Welcome to The New Social Worker's Blog

The New Social Worker is the quarterly magazine for social work students and recent graduates, focusing on social work careers for those new to the profession. This blog is a companion to the free online magazine at http://www.socialworker.com.

Friday, March 6, 2009

Powerlessness 101

An interesting thing happened at field practicum yesterday.

My field instructor has been working with siblings in one-on-one sessions. I have been allowed to observe all of her sessions, with the permission of the clients and their guardians. It has been a highlight of my field experience. Watching the siblings progress and getting to know them has been a privilege and an amazing learning experience.

Yesterday the guardian requested not only a new therapist, but also tried to dictate the length of sessions and demanded to know what the siblings are sharing in sessions. In addition to all of these complaints, the guardian is denying the intern (me) access to the sessions.

I was disappointed. I have processed the situation somewhat, and I have learned more about powerlessness. There is nothing I can do about it. I have to practice acceptance.

My field instructor's director did not allow the guardian to switch therapists for the siblings, nor are they allowing the guardian to dictate the length of the sessions. The guardian will not be granted the right to know everything the siblings share in therapy sessions. However, they must honor the request to keep the intern (me) out.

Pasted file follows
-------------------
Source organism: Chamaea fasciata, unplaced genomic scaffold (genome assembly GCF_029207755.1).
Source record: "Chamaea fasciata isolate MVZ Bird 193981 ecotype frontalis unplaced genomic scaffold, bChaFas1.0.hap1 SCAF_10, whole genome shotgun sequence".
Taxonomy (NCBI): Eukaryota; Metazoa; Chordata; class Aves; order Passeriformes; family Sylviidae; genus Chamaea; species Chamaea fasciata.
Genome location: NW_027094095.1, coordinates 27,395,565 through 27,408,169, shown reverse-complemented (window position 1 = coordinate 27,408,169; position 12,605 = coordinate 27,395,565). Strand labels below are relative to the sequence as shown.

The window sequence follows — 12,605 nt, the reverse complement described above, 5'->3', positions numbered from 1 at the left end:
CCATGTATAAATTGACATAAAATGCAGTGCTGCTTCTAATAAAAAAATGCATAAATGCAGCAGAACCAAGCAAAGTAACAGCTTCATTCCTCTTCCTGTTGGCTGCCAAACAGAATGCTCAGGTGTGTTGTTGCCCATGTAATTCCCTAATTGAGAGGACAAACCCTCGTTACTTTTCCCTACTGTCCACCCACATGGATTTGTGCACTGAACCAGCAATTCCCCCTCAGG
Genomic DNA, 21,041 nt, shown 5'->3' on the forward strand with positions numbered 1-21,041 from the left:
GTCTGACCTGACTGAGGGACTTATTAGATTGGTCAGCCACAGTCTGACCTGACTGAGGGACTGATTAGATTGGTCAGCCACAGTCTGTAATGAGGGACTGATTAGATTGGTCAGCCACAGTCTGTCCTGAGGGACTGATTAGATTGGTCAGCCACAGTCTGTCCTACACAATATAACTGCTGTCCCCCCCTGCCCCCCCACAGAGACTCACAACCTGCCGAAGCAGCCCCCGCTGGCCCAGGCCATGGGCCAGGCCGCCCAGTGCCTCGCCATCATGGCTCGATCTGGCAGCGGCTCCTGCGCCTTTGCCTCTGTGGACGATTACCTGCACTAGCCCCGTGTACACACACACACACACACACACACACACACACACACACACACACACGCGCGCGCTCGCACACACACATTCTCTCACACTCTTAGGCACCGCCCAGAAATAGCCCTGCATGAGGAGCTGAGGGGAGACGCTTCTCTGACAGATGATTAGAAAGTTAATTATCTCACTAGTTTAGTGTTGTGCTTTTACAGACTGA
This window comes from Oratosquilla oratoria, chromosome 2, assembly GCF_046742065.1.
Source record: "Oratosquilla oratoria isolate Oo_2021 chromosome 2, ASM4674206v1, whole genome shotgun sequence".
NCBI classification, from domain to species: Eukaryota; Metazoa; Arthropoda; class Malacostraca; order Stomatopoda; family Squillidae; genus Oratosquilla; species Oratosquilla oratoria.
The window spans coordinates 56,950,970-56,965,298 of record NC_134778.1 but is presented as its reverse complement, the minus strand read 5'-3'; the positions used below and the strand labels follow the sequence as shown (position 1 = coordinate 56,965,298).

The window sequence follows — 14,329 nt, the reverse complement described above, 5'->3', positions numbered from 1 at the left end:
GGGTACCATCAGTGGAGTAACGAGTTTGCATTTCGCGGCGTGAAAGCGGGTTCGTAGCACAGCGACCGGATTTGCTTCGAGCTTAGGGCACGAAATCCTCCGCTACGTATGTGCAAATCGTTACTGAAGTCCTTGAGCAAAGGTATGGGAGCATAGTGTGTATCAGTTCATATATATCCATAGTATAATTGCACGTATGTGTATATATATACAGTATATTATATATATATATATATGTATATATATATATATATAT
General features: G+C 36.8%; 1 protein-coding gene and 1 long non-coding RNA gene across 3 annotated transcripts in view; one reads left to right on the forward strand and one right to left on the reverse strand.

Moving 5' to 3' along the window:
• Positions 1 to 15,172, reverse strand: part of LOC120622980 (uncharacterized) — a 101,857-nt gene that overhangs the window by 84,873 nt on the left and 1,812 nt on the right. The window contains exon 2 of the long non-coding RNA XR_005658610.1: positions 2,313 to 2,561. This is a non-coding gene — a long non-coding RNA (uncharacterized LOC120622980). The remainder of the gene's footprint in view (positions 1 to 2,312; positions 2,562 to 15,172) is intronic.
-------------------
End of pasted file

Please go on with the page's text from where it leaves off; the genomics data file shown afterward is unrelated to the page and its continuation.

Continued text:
Apparently the guardian has a history of interrupting the service of the sibling's treatment as a diversion tactic. The siblings have been severely abused and have difficulty trusting people. As soon as they begin to open up, the guardian acts out and introduces roadblocks to the treatment process.

I believe I brought something to the sessions. I was compassionate and caring. I listened, laughed and was moved by their experiences. I am able to let go with understanding. I am powerless over people, places and things... and guardians.

--Ms. T. J.


  1. I think the important thing to remember here is not to take it personally. As you said, the guardian has a history of doing this kind of thing before.

  2. You might want to consider asking your supervisor if you might read her documentation regarding this family. Not sure how she will feel about it, but it is worth of try. No need to say that of course you will keep everything you read strictly to yourself.

  3. Carolyn-
    She's very open to that; in fact I've read most of the charts already. I appreciate your comment. And, yes, I am honoring the Code of Ethics as it pertains to confidentiality.

    --Ms. T. J.